The age of 24/7 self-documentation has spurred a novel set of beauty ideals — and, with it, a dramatic increase in cosmetic procedures. In an attempt to keep up with the Kardashians (quite literally), I tried Botox... preventatively.
My name is Amy, I’m 28, and recently, while in the lengthy process of editing a selfie for social media purposes, I noticed some newfound lines.
Fine lines that weren’t angry or deeply etched, but they were there – constant and right between my eyebrows – an undeniable physical reminder that one day I wasn't going always going to look (or be) young.
Some existential panicking later, I calmed down enough to Google WHY, as a non-smoking, water-obsessed, healthy(ish)-eating, skincare-addict, I might be slipping beyond the fresh face of youth.
‘11s’, online dermatologists endearingly pet-named my verticle creases and the Internet swiftly reassured me that some preventative Botox would work wonders to save my frown lines from ‘settling in’. Before the even was out, I had booked an appointment with Dr Orla Grimes, a highly qualified specialist in Medical Aesthetics, based at the South William Clinic, to find out what my options were.
Most experts are wary of pinpointing a specific age at which patients might want to start getting Botox injections for maximum efficacy and sitting in the Dublin city clinic room a few days later, I did feel like a bit of a fraud, as time was still very much on my side.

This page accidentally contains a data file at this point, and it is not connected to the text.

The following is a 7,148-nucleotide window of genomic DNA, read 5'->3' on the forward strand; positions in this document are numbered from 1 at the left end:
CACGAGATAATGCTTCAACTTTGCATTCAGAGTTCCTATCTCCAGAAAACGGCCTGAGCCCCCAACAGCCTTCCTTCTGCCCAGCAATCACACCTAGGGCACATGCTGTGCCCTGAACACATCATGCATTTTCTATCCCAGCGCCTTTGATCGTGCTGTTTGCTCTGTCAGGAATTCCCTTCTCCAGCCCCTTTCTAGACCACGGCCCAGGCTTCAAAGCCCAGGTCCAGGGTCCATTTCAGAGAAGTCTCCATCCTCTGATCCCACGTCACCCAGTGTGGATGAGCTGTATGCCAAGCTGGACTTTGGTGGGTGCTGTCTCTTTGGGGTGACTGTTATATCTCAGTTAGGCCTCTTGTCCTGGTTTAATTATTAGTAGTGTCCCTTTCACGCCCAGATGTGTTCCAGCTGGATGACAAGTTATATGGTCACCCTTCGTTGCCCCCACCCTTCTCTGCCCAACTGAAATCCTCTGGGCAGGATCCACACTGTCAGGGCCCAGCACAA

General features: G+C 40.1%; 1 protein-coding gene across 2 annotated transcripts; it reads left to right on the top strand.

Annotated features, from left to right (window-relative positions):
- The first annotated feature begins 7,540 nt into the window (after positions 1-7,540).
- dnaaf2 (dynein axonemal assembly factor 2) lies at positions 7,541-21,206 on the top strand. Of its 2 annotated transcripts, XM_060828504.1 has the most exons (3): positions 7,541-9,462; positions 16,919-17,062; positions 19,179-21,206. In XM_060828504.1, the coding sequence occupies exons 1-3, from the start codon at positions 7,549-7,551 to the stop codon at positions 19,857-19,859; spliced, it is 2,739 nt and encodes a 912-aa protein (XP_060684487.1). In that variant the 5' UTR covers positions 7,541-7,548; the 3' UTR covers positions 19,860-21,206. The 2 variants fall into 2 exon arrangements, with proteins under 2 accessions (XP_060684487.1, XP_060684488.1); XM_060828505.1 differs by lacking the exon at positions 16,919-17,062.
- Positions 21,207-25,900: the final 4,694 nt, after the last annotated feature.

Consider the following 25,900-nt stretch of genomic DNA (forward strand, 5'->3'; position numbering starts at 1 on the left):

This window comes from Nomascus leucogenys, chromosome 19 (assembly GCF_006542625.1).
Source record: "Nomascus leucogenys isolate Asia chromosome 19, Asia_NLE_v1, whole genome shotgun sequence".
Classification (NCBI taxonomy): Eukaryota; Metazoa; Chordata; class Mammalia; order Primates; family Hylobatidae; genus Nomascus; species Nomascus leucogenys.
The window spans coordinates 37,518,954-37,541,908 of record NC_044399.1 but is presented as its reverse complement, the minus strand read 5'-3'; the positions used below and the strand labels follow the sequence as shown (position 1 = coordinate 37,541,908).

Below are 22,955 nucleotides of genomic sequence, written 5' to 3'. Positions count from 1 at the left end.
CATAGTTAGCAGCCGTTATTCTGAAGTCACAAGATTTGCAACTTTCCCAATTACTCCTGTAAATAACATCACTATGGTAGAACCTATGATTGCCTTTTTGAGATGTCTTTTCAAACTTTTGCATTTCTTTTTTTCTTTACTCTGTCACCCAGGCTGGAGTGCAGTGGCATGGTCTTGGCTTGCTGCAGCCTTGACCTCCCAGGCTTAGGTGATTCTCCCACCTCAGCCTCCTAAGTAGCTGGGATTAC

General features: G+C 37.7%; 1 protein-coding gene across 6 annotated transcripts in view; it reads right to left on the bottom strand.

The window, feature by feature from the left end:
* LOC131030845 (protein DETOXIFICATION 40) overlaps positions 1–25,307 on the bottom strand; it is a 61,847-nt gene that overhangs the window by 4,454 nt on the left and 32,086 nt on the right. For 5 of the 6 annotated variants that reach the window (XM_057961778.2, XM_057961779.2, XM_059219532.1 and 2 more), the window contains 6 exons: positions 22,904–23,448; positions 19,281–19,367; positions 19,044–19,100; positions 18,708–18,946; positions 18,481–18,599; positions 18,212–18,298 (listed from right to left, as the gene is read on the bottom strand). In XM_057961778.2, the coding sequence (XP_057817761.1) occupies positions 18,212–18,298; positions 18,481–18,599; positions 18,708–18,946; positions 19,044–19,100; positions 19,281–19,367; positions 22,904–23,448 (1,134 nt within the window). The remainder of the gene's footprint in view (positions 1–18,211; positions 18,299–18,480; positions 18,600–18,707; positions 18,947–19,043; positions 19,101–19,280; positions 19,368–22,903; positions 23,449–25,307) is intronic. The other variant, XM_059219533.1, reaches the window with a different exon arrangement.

“Preventative Botox is becoming more and more popular amongst 20-somethings,” Dr Grimes reassured me. “As fine lines and wrinkles are caused by the contraction of muscles and repetitive folding of the skin, by inhibiting the movement of certain muscles — and training the face to avoid them from an early age, even as the product wears off — can slow wrinkles in their tracks. Think proactive, rather than reactive.”
How Soon Is Too
Even with prevention as the primary motivator, how soon is too soon, I wondered. "Lines only deepen with age," explained Dr Grimes. "If you start getting preventative botulinum toxin injections early enough and they’re done properly, it’s likely that you’ll need less in the future.”
But as Grimes and any good dermatologist will flag, there is a caveat: When it comes to Botox and filler, there's a fine (ahem) line between targeted tweaks and doing too much too soon.
Overuse of the toxin, if started too early before any lines or wrinkles exist, can lead to atrophy of the muscles. It's also important to keep in mind that it isn’t a cure-all – lines resulting from sun damage and gravity won't respond to Botox as a preventative measure or otherwise.
Adopting a preventative approach to Botox certainly has its pluses; there’s little pain, effects are apparent from 10 to 14 days post-treatment and dosage can be controlled and ultra-targeted for a natural result.
Downsides include cost (it’s not cheap if done by a reputable aesthetician, which is always advisable), impermanence (three to six months, depending on body metabolism rates) and the fact that the wrinkle-smoothing wonder-drug is still in its infancy, medically-speaking (Botox got its FDA approval in 2002).
Overall, my preventative Botox experience was a positive one, in that the frown lines between my brows have disappeared.
As for this perfection-hunting starting so early? I’ll freeze that particular concern, for the moment.
Contact Dr Grimes via her Instagram or through the South William Clinic, southwilliamspa.com